Tuesday, October 13, 2015

How to Make Herbed Vinegar

Kendall Lane Designs traditional landscape
traditional landscape design courtesy of Houzz

Imagine a warm, breezy October morning. You open the gate and step into the herb garden.  The air is crisp and cool, but your herbs are flourishing. Delicious smells waft around you. A lazy bee circles the lavender. Tarragon grows in a patch of sun, giving off the poignant scent of anise. Rosemary (for remembrance) grows in spiky heaps.  The basil has grown knee-high. You brush your hands over the mint and imagine making sweet tea and jelly. You hunker down and pinch a sprig of oregano--it will be perfect for flatbread pizza tonight. Don't forget a handful of dill for the warm potato salad, along with sage for your cornbread (add chopped, fried bacon bits and a handful of chopped chives).

A Classic Country White Garden traditional landscape

Herb gardens can be lush and formal, sprawling and weedy, or contained in pots. As my grandmother used to say, "The herbs taste the same no matter where they grow, just as long as you provide sun or shade--and water."
Exterior traditional landscape
California Cottage Comfort  dining room
courtesy of Houzz

I miss our beloved former herb garden, but I'm also happy that it is now tended by someone who adores it as much as I did.

It was a formal garden, divided into quadrants, hemmed in with boxwoods.

The new-old herb garden at Rattlebridge consists of three raised beds and a large fenced area. 

No matter if you grow your own herbs or buy them at the market, you can make flavored vinegars. It's an inexpensive, easy way to enhance flavor--and most cooks always look for ways to add flavor, don't we? 
Imagine spiking potato salad with chive-dill vinegar. What about adding a splash of basil vinegar to an heirloom tomato salad? 

How to Make Herbed Vinegar

1. Place herbs in a sterilized glass jar. Use a bamboo skewer to arrange herbs in the bottle. 

2. Pour vinegar into a saucepan and heat gently to 80 degrees. Do not boil.

3. Place a funnel in the top of the jar and add vinegar. Don't be afraid to mix flavors.

4. Cap bottles. Steep in a sunlit window for two weeks. Gently turn bottles every day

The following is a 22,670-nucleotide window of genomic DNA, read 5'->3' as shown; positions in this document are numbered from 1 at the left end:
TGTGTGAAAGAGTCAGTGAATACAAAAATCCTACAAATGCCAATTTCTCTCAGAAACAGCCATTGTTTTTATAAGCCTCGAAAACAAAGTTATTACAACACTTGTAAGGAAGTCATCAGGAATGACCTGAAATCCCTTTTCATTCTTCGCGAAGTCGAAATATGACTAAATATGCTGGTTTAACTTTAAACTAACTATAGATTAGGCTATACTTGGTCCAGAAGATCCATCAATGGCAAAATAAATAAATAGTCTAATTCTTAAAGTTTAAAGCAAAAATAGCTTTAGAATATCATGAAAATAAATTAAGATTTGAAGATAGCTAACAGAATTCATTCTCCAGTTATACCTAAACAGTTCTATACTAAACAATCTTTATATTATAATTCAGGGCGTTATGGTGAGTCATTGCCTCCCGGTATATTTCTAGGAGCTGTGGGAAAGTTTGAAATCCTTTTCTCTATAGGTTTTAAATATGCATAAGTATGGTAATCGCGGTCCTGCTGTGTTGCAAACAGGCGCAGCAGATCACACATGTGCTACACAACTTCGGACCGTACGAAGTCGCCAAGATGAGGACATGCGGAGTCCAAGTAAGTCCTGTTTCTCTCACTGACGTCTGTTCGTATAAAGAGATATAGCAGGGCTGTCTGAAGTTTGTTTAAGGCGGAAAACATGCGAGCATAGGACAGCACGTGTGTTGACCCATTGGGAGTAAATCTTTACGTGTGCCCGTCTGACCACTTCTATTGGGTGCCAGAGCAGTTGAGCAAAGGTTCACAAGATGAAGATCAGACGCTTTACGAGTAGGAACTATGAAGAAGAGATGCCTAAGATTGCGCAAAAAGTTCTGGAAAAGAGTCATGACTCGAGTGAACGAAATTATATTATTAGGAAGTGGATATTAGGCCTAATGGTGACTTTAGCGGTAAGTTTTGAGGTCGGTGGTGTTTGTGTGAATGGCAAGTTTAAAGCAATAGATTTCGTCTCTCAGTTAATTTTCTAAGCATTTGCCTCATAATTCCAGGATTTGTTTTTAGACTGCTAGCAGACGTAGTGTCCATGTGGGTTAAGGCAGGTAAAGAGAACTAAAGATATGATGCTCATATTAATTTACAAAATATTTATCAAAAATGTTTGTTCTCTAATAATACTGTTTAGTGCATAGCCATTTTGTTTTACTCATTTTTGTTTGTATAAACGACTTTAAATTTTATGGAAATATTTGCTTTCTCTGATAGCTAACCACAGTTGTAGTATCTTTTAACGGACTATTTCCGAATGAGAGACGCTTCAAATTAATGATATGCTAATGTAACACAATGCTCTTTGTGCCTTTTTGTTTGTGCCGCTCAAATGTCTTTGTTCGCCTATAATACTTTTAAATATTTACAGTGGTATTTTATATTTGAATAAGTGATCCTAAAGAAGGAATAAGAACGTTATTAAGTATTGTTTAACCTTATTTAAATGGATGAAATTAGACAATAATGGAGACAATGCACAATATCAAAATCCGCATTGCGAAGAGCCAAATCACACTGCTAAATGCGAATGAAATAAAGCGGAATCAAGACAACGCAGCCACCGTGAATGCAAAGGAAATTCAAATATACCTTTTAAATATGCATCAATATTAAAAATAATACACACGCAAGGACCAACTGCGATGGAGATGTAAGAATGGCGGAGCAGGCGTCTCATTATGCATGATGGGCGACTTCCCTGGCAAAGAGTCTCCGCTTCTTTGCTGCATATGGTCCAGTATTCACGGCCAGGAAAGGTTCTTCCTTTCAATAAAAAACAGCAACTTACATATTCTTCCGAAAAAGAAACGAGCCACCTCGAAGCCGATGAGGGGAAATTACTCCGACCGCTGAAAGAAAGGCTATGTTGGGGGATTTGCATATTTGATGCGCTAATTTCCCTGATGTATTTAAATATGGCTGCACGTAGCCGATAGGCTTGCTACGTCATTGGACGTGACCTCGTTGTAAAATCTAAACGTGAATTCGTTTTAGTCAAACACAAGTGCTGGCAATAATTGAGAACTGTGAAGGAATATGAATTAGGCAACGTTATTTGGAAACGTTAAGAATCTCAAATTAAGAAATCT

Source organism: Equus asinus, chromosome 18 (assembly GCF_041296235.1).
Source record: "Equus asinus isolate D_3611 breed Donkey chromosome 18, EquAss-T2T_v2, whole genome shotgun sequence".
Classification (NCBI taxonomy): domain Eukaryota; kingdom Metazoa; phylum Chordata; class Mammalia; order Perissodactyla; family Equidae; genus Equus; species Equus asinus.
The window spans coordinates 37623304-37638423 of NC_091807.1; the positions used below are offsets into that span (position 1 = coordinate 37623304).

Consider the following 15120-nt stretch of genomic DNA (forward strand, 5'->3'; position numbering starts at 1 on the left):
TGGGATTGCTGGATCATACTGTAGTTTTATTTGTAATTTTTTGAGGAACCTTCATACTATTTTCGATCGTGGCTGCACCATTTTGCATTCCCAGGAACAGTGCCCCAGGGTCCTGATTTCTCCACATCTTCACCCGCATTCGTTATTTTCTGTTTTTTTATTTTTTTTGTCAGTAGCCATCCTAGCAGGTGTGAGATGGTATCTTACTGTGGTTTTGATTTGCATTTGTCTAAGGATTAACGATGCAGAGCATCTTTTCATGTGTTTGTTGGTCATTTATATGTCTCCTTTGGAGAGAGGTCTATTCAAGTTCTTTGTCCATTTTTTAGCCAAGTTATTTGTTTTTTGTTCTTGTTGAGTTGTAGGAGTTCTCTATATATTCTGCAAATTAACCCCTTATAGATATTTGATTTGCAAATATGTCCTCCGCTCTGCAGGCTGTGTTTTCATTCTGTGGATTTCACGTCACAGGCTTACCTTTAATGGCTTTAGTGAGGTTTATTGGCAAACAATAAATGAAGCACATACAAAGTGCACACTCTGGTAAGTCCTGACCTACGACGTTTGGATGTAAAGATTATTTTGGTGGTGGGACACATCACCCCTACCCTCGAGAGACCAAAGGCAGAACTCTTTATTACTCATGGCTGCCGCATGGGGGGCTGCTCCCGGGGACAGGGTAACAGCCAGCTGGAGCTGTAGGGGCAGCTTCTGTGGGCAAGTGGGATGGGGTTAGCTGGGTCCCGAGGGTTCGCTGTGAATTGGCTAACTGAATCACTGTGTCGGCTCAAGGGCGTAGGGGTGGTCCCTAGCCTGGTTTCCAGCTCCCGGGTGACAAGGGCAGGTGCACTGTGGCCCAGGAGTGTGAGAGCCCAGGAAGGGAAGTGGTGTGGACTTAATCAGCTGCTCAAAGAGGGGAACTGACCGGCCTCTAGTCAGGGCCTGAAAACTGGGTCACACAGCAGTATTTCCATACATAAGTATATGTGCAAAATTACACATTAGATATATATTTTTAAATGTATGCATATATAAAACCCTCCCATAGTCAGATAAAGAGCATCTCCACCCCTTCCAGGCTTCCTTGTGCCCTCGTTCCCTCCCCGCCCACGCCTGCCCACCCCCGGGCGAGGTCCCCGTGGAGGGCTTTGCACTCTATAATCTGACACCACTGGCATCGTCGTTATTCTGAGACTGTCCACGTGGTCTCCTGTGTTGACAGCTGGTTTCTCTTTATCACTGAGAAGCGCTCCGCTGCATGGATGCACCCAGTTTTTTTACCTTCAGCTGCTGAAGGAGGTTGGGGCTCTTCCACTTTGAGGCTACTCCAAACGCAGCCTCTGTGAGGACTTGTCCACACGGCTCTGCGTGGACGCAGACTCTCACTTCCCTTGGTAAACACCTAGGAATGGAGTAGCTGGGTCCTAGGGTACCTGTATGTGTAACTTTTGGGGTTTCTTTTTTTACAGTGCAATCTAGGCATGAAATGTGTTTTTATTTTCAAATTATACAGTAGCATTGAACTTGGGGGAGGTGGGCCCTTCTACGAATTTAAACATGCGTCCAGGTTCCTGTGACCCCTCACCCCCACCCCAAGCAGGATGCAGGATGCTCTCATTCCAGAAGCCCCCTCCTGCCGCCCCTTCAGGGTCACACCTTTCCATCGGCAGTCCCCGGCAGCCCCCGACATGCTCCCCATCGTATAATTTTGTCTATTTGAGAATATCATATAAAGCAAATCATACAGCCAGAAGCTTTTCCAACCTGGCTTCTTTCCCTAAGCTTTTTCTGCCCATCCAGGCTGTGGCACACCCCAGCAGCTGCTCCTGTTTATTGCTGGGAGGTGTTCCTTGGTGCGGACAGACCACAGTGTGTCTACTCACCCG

5. Uncap bottles, remove herbs, and strain. Return vinegar to clean bottles. Tighten the cap.

6. Decorate the outside of the bottle with fresh herbal sprigs. 


Dill  + vinegar + lemon zest

Tarragon + chives + basil

Rosemary + garlic (spear garlic with a bamboo skewer for easy removal).

Sage + vinegar  (bruise the leaves lightly with the flat blade of a knife to release the flavor).

Lavender + lemon zest -- for vinaigrettes

Lime + cilantro for salsa

Oregano + Basil + vinegar (for Italian salad dressings)


  1. Oh these all sound fabulous. I love flavored oils and vinegars.

  2. I have always wanted to make herb vinegar. You are inspiring me!

  3. I have never heard of herb vinegar! How clever!

  4. I did this with my son and some of his friends about 20 years ago. I was so surprised they were interested and they proudly took home their herbed vinegars to their mom.
    I wonder if any of them remember it now.

  5. The vinegars all look so wonderful and I've never made it before. Thanks for showing us how to make it!

  6. Oh, such a pretty post. This is food for the eyes and the soul.

    I love flavored vinegars. Thanks!


  7. I've never made herbed vinegar, Michael Lee, but I'd love to try it. What a beautiful presentation they make, and would make a lovely, flavorful gift.

  8. Very nice article with stunning pictures and also idea is too good.
    Thanks for sharing this information.

  9. Thanks Michael Lee, great info and your bottles are stunning~